Honduras’ ousted president won overwhelming international support Tuesday as he planned a high-profile return to his chaotic country. The politicians who sent soldiers to shoot up his residence and fly him into exile in his pajamas said he will be arrested for treason if he tries.
The showdown was building to a climax as international leaders signed on to accompany President Manuel Zelaya on a flight to Honduras on Thursday. Attorney General Luis Alberto Rubi said Zelaya would be seized "as soon as he sets foot on Honduran soil" and face 20 years in prison on charges that also include abuse of authority.
"I'm going back to calm people down. I'm going to try to open a dialogue and put things in order," Zelaya said at the United Nations. "When I'm back, people are going to say ... `commander, we're at your service' and the army will have to correct itself. There's no other possibility."
The U.N. General Assembly voted by acclamation to demand Zelaya's immediate restoration, and the Organization of American States was meeting to consider suspending Honduras for straying from democracy.
With no international support but a significant following at home, the new Honduran leadership called thousands of flag-waving people into the streets. Soldiers fenced off the area around the presidential palace, where security forces used tear gas and water cannons Monday against Zelaya supporters, injuring and arresting dozens.
The interim president named by Congress, Roberto Micheletti, said Zelaya could be arrested for violating the constitution if he returns. He also said he would not resign no matter how intense the international pressure on Honduras becomes.
"No. I was appointed by Congress, which represents the Honduran people. Nobody can make me resign unless I break the laws of the country," Micheletti said in an interview with The Associated Press at the presidential palace.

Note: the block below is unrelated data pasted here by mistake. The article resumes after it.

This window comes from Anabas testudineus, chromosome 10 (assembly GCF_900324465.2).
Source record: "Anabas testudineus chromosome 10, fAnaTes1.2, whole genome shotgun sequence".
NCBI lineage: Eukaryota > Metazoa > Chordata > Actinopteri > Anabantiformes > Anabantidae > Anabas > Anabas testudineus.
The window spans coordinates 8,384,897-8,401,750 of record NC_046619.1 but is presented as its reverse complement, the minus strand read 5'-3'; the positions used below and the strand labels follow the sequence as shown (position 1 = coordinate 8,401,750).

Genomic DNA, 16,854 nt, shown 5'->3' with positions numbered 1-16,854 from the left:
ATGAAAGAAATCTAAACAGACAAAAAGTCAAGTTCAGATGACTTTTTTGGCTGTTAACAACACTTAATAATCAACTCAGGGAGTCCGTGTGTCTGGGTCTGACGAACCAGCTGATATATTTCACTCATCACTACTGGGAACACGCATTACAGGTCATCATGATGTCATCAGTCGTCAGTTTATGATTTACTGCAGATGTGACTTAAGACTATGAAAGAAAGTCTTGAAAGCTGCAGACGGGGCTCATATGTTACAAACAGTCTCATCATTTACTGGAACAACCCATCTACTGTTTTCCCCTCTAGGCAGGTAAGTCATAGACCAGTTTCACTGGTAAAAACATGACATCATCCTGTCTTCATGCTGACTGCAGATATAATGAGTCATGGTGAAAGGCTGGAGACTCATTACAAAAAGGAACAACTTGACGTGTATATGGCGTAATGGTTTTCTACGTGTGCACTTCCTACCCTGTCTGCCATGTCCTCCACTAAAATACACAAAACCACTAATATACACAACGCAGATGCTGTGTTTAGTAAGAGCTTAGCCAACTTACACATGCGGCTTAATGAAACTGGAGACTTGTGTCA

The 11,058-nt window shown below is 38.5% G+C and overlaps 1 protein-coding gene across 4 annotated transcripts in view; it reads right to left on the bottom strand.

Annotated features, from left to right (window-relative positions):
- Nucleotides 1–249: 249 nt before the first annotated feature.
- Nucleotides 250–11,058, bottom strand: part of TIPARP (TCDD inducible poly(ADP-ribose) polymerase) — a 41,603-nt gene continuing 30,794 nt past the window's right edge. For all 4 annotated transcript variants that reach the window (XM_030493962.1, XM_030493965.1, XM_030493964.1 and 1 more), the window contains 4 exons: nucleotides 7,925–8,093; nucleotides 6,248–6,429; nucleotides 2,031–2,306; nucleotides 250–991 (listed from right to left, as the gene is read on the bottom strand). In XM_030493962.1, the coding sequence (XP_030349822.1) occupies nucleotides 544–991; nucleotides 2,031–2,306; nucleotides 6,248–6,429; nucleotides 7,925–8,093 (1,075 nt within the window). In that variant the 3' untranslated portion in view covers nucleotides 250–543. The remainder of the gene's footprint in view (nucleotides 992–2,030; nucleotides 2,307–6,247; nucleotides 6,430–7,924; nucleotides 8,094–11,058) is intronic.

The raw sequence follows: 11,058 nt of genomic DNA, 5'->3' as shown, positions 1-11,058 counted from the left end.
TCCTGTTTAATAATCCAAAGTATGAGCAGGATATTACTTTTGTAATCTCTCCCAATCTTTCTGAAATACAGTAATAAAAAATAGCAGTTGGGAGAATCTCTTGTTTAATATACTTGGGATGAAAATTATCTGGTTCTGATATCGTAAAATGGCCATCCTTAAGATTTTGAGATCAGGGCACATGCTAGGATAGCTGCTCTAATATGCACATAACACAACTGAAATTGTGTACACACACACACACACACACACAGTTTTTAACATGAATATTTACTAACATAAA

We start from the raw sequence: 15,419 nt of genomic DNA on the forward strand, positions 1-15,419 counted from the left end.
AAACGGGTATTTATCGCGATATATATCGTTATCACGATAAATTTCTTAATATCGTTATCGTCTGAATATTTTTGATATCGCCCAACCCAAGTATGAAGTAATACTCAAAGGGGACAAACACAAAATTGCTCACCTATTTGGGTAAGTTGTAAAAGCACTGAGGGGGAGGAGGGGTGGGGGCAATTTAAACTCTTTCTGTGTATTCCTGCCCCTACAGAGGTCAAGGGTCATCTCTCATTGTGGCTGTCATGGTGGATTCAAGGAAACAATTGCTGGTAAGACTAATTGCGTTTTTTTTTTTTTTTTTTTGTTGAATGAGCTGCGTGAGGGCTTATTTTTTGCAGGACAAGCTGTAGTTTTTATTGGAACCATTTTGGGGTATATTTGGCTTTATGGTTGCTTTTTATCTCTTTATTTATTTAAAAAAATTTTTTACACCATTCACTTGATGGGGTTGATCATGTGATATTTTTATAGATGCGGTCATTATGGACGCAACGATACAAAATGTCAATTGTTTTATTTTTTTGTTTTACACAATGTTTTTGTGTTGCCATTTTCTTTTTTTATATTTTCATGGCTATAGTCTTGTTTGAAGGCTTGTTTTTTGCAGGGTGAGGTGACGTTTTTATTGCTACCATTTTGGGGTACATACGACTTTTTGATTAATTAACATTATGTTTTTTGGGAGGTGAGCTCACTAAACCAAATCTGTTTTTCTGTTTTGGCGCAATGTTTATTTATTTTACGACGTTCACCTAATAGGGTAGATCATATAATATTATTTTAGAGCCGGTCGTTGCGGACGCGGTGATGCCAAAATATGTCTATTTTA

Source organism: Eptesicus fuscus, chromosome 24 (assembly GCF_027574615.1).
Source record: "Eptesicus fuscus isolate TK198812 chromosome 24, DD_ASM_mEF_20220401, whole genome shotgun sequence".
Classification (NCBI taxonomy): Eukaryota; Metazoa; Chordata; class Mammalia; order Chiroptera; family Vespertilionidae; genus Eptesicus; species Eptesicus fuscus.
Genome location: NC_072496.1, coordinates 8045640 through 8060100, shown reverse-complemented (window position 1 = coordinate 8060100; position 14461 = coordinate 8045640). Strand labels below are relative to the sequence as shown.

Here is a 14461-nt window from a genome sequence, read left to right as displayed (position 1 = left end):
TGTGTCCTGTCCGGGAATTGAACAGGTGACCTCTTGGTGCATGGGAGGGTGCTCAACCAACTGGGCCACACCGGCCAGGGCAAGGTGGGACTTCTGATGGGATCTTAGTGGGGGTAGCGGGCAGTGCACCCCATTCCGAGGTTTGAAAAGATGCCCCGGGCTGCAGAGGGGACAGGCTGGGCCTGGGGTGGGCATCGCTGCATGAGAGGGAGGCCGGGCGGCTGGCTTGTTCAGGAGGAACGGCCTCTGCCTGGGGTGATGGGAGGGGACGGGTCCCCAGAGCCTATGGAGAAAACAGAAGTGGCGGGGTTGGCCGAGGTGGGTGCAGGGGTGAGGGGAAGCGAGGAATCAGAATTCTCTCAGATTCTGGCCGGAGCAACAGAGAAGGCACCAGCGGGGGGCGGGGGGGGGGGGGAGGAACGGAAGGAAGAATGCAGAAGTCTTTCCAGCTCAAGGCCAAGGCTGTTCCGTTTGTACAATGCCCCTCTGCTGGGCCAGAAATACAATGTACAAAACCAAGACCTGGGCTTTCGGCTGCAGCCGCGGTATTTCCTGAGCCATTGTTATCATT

'I'm going to serve my four years'
Zelaya — whose elected term ends in 2010 — had defied the Supreme Court and called a referendum on constitutional change that opponents worried would lead to Zelaya prolonging his presidency.
Zelaya backed down from the referendum on Tuesday, saying at the United Nations that he would no longer push for the constitutional changes he had wanted.
"I'm not going to hold a constitutional assembly," he said. "And if I'm offered the chance to stay in power, I won't. I'm going to serve my four years."
He said he would then go back to being a farmer — a humble description considering the wealth he has accumulated in ranching and agribusiness.
"I come from the countryside and I'm going to go back to the countryside," he said.
But Micheletti told AP that Zelaya had already violated Honduran law and it was too late for him to avoid arrest if he returns to Honduras.
Micheletti also said he was worried about the possibility of invasion from other Latin American countries, although he did not say which ones.
But earlier Tuesday, Venezuelan President Hugo Chavez, Zelaya's top ally, said any aggression toward Zelaya from Micheletti's government should prompt a military intervention by the United Nations.
"We thank God for not letting democracy be interrupted in our country," Micheletti said earlier before a crowd of some 5,000 cheering supporters in white and blue, the colors of the Honduran flag. Flanked by soldiers in camouflage, he said: "The heroes of this democratic day are the soldiers."